Why is the bridge black?
Last week, on a break between classes, I had the Ipad with me in the Galt Viewing Gallery and was able to snap this photograph through the window. I often talk about this scene but don't usually have a photograph to highlight the answer.
Why is the High Level Bridge black? This is a question I pose virtually every week (and often several times a week) to the 1000+ grade 3 students who come every year for our Building Bridges school program.
I have heard some incredible whoppers over the years for why the bridge is black. It looks better that way. You can tell from the old photographs that they only had black and white paint. It was a coal mining town and they knew it was going to get dirty anyways so they painted it black so the dirt wouldn't show. Black paint was cheapest.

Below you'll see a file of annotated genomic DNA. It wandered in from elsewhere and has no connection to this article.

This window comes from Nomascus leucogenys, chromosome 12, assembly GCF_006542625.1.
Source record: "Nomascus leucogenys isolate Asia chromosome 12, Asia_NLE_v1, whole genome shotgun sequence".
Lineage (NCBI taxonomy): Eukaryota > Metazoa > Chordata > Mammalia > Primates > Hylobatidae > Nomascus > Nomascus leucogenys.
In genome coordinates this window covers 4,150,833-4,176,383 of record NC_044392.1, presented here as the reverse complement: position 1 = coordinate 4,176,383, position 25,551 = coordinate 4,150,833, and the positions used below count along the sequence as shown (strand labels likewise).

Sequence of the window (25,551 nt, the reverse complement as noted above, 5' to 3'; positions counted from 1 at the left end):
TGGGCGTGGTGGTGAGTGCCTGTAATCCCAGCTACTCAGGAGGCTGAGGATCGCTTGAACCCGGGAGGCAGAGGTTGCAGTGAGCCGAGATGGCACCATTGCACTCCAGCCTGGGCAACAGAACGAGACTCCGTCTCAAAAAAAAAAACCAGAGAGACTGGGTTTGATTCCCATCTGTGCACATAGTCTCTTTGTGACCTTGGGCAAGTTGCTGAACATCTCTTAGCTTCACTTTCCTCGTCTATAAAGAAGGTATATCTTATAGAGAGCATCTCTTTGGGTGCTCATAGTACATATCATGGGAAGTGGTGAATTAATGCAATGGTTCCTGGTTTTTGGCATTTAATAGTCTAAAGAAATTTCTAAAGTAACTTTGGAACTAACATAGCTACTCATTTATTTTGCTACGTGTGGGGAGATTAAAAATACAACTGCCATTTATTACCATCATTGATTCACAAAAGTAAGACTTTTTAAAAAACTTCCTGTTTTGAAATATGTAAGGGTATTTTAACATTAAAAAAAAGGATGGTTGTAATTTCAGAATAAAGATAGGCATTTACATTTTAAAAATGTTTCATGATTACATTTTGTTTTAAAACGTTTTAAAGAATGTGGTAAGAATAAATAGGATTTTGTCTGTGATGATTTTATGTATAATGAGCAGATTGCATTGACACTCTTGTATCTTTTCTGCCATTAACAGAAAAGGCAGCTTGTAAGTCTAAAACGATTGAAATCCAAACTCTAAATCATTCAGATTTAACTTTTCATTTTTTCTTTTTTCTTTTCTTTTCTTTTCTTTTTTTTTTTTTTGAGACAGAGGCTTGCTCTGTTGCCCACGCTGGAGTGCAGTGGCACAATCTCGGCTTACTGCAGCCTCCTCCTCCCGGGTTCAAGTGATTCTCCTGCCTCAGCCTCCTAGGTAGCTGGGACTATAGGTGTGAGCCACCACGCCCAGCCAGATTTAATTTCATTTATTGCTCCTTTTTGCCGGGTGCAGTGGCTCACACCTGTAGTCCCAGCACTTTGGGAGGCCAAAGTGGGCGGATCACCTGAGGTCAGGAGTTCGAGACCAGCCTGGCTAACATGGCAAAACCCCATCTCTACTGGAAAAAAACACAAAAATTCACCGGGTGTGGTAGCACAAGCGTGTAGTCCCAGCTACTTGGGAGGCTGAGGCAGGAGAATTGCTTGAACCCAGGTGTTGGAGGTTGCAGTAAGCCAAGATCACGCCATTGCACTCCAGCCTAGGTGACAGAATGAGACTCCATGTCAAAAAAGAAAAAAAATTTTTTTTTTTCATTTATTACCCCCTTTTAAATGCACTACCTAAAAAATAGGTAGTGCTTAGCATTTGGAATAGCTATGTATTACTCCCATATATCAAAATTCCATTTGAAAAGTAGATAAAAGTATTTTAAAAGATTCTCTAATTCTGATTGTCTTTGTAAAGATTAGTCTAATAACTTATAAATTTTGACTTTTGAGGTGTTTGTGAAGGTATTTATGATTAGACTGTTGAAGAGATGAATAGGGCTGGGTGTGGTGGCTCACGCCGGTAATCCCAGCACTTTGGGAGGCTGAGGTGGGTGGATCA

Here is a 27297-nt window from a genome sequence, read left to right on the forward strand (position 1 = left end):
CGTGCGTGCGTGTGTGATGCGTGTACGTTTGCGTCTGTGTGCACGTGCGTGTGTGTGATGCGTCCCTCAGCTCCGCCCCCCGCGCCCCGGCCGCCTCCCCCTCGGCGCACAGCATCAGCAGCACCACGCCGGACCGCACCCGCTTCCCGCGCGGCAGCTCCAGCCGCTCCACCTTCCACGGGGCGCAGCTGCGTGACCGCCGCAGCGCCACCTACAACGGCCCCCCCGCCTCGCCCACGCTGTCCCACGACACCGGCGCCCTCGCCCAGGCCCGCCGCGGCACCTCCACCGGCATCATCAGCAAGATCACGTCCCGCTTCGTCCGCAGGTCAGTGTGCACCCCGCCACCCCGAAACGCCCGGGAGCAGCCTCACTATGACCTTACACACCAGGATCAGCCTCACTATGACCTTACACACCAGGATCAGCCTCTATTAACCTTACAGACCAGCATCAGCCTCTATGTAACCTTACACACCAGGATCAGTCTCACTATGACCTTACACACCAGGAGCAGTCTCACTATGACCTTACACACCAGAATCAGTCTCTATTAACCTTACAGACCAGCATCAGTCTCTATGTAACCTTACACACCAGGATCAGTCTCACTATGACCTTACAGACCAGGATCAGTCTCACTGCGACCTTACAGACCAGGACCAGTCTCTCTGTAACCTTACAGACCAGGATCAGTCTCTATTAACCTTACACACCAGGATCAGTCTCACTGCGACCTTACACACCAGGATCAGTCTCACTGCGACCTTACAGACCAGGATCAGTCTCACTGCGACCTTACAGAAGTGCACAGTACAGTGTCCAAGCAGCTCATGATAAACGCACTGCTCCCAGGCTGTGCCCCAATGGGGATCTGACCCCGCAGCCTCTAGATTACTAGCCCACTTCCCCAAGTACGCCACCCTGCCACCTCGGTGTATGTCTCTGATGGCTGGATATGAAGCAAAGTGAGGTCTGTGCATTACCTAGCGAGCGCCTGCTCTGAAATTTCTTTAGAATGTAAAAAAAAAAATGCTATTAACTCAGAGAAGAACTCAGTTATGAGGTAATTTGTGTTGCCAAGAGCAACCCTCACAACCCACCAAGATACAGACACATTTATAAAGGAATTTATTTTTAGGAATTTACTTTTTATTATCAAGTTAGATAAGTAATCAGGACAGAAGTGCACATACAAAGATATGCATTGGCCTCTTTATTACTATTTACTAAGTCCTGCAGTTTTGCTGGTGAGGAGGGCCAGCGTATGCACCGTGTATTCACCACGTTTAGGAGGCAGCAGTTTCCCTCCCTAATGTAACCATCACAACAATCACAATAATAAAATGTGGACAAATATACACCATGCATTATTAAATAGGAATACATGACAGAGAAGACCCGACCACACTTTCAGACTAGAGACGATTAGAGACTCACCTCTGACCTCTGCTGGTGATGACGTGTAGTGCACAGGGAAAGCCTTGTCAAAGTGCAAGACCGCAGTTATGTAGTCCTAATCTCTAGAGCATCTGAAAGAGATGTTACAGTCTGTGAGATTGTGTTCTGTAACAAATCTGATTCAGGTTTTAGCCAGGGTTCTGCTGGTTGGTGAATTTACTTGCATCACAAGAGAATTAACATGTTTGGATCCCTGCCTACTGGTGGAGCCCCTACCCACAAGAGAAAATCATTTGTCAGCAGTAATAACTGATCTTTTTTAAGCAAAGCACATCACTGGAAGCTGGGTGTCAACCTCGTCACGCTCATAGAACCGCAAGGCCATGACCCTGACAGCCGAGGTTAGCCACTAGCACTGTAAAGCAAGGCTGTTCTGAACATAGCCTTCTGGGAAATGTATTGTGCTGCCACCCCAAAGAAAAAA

Black gets hot and melts snow. I took this photograph just after the snow quit falling (before it quit falling you couldn't see the bridge from the Viewing Gallery to my consternation as I tried to get a class to imagine the bridge that was out there). The coulees are covered with snow. Yet there's no snow on the bridge. The black paint melts the snow and with all of the angles of the bridge, the snow slides off. It's a way to use science to remove the weight of the snow from the bridge.
If you'd like another stumper, how many triangles are in the bridge? I don't honestly know the answer to this one but I always tease the grade 3 classes that if they are ever really bad their teacher can make them come back and count the number of triangles. Honestly I hope that never happens because I would have to then also count them to see whether or not they were right. Or make up the answer. Hmmm?